“Our homes are mirrors of ourselves. They reflect our interests, our beliefs, our hesitations, our spirit and our passion. They tell a story about how we feel about ourselves and the world around us. A home is more than a place to lay your head and seek comfort from the elements. It is a place where you can interface with the universe. It is a crossing point in time and space that can attract energy or repel energy.” -Denise Linn
I love this quote from Feng Shui practitioner Denise Linn from her book, “Sacred Space: Clearing and Enhancing the Energy of Your Home” It beautifully sums up the embodiment of home. Feng shui teaches us that everything has consciousness, that what we put in our homes affects the energy of the space and our health–a belief also maintained in Taoism and many native cultures.
“Modern science has proven that plants have intent and can respond to the energy fields of humans…No less conscious are the stones and mountains and rivers. Native people understood this well…plants were thanked when they were picked.” -Denise Linn
As we are now in the season of fall it’s very important to take good care of our lungs. Fall is the season of the metal element: metal corresponds to the lungs and large intestine in Chinese medicine. This means now is the season to breathe in pure new experiences (lungs) and let go of the old (large intestine). In the fall, our energy moves inward and we naturally start to reflect on our lives, feeling a sense of nostalgia and letting go. We start to spend more time in our homes cozying up as the weather gets cooler. One way to care for our delicate lungs during the fall is to purify the air we breathe. A fun and easy way to do that is to add air purifying plants to your home!
You may have thought that indoor plants were just for decoration, a cheap, easy way to beautify your home and give you a small sense of nurturing. In fact, they do much more. Indoor plants can shift the energy in our homes and some even purify our air. A big bonus, especially when living in New York City!
Certain indoor plants can actually cleanse our homes of toxins like formaldehyde, benzene, and trichloroethylene. A study conducted by NASA in 1989, “Interior Landscape Plants for Indoor Air Pollution Abatement,” found that certain higher plants and their associated soil microorganisms reduce trace levels of air pollutants. NASA concluded that:
“If man is to move into closed environments on Earth or in space, he must take along nature’s life support system.”
Many materials and glues used in furniture, cleaning products, appliances, and even homes themselves can contain toxins and can contribute to various health problems, such as headaches, irritation of the skin and eyes, nausea, and many other more serious issues. But certain plants that flourish on reduced sunlight can actually genetically adapt to using these toxic chemicals as a food source.
In “20 Ways to Detox Your Home ” Dr.Frank Lipman, an expert in functional and integrative medicine, suggests using green plants as natural air detoxifiers. And, in fact, the NASA study found that the longer a plant is exposed to polluted air, the more effective it becomes at detoxifying.
Here is a list of plants that have been proven to reduce the amount of benzene, formaldehyde, and/or trichloroethylene in the air.
Areca Palm: Very effective at removing formaldehyde from the air, this can be a tricky plant to grow indoors as it needs tons of sunlight—make sure to place it right by the window!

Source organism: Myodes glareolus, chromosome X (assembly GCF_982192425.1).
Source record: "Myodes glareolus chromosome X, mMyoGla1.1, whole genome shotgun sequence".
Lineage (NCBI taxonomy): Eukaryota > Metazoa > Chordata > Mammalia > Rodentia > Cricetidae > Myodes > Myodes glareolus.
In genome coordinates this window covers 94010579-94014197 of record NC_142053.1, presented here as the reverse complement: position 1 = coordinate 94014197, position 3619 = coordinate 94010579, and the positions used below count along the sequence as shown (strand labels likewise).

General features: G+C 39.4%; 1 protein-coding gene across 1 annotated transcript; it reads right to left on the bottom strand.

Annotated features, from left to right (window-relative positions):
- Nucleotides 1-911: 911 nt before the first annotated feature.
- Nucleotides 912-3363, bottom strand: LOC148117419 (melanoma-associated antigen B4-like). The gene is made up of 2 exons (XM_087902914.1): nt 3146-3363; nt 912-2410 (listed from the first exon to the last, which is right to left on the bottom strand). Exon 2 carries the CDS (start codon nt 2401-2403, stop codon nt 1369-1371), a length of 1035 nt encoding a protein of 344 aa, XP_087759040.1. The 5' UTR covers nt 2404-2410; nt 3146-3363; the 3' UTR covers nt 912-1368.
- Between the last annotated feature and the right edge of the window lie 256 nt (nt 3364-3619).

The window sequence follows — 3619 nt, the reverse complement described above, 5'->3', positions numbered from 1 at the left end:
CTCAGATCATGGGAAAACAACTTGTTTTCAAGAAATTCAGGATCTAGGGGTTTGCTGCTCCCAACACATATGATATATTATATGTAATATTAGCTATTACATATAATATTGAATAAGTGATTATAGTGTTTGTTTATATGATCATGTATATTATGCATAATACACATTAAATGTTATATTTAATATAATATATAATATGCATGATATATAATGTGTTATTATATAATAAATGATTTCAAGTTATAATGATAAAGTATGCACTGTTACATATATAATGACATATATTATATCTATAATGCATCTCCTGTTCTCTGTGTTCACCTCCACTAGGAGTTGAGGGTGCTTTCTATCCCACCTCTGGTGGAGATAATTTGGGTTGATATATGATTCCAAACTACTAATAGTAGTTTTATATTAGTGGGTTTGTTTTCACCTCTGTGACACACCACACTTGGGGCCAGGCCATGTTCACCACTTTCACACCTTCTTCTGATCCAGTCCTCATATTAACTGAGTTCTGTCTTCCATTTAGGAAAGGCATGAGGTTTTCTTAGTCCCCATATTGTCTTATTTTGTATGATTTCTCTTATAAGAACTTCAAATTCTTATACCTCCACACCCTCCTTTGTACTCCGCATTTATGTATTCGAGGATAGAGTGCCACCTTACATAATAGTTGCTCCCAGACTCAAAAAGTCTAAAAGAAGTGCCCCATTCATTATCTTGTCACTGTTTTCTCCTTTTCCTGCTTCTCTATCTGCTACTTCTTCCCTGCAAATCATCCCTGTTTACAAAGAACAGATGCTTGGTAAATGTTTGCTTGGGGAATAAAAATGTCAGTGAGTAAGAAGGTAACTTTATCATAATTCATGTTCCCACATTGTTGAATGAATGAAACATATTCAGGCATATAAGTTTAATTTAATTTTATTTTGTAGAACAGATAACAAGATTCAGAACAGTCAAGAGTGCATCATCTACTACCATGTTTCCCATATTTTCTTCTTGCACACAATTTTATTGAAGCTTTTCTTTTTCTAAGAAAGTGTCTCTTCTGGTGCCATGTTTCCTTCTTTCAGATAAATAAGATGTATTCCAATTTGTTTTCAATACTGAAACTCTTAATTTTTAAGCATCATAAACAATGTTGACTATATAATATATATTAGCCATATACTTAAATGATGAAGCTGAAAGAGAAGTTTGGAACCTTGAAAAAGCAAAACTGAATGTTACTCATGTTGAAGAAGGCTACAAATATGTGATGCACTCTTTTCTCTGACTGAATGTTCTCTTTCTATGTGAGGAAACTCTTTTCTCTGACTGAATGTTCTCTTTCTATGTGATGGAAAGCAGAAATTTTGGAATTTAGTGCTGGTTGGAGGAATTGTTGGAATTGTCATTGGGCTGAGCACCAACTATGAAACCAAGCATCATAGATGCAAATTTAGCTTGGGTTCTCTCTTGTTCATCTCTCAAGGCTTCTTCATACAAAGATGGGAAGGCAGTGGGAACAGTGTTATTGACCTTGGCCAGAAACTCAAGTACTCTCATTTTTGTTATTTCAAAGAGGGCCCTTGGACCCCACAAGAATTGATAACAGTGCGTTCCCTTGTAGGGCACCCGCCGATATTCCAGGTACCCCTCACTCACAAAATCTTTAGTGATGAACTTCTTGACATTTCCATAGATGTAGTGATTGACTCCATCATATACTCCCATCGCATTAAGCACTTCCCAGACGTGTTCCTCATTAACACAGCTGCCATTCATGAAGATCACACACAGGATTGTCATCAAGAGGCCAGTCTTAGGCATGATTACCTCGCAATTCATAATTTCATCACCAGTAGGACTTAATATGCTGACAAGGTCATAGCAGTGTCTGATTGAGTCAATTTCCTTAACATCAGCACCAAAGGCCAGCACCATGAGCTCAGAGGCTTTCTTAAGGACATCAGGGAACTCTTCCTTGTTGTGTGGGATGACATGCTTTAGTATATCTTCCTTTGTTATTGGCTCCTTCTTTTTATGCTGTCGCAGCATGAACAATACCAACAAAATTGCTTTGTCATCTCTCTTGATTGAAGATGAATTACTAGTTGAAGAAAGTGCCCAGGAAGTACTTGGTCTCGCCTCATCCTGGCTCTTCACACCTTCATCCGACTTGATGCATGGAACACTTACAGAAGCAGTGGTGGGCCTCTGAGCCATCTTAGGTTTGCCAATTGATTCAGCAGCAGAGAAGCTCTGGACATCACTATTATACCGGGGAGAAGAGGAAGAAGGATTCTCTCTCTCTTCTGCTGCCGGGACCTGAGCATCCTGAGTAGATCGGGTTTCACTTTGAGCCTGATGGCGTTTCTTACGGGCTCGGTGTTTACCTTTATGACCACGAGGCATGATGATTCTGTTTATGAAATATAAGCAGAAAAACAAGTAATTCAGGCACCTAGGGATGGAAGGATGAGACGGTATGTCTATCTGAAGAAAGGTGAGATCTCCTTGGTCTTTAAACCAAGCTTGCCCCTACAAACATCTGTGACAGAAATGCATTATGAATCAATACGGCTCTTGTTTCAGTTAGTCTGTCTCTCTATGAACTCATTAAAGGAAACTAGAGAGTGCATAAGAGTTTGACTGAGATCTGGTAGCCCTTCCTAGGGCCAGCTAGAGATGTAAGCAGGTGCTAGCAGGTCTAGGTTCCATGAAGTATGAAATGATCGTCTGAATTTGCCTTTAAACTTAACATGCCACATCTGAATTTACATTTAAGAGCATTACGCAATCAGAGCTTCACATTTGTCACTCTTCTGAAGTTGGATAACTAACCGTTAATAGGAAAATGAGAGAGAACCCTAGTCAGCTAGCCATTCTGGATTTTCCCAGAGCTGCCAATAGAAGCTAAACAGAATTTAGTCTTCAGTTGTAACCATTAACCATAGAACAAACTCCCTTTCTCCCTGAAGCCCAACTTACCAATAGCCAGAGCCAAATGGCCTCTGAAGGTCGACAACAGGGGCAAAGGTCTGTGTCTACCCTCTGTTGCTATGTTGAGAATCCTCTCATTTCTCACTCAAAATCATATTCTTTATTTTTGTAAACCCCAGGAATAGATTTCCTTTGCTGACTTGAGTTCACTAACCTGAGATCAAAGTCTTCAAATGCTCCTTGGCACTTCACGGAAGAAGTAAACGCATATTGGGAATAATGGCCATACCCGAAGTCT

Bamboo Palm: In addition to cleaning the air of harmful chemicals, the bamboo palm helps restore moisture to your home during tough, dry winters. It can get quite big!
Chinese Evergreen Plant: Brings good luck! Needs little sunlight or water. Super easy to take care of!
Spider Plant: Another one that’s super easy to take care of and tough to kill—they grow fast!
Aloe Vera: Use it for sunburns, antioxidants, decoration, and detoxification.
Peace Lily: Purifies benzene and trichloroethylene from the air. Great for low light homes. Spraying the leaves as well as watering helps keep these guys alive in my experience!
Boston Fern: Removes formaldehyde. I love these fluffy plants but I can’t seem to keep them alive! I recently discovered that misting these plants often helps them thrive, as they like high humidity.
Snake Plant: Great bedroom plant! as it converts CO2 to oxygen at night. Removes formaldehyde, trichloroethylene, xylene, toluene, and benzene from the air. Easy to care for.
Dracaena Warnekii Plant: Top plant for removing formaldehyde. Can survive in low light. Watch out for your dogs and cats around this one as it’s slightly poisonous.
Not only can these plants clean the air around you, they can also help to create a more sacred, peaceful, intentional space in your home. The Chopra Center recommends “bringing nature indoors” in order to create and honor vastu, the Indian precursor to feng shui that translates to “environment” and the idea that we have an effect on our environments.
It makes sense that filling your home with plants, especially plants that detoxify the air, would create a more positive energy flow—what feng shui is all about. Karen Rauch Carter, the author of “Move Your Stuff, Change Your Life: How to Use Feng Shui to Get Love, Money, Respect, and Happiness” writes that plants “soften the feel of the room – creating a more inviting, ‘yin’ condition…especially if you have corners protruding into a space (typically called a poison arrow or ‘sha chi’).
Bringing plants into your home this fall will not only clean the air you breathe, boosting your lung energy; these green beauties will majorly shift the energy of your home, creating a tranquil, harmonious energy for you to come home to on a chilly fall evening!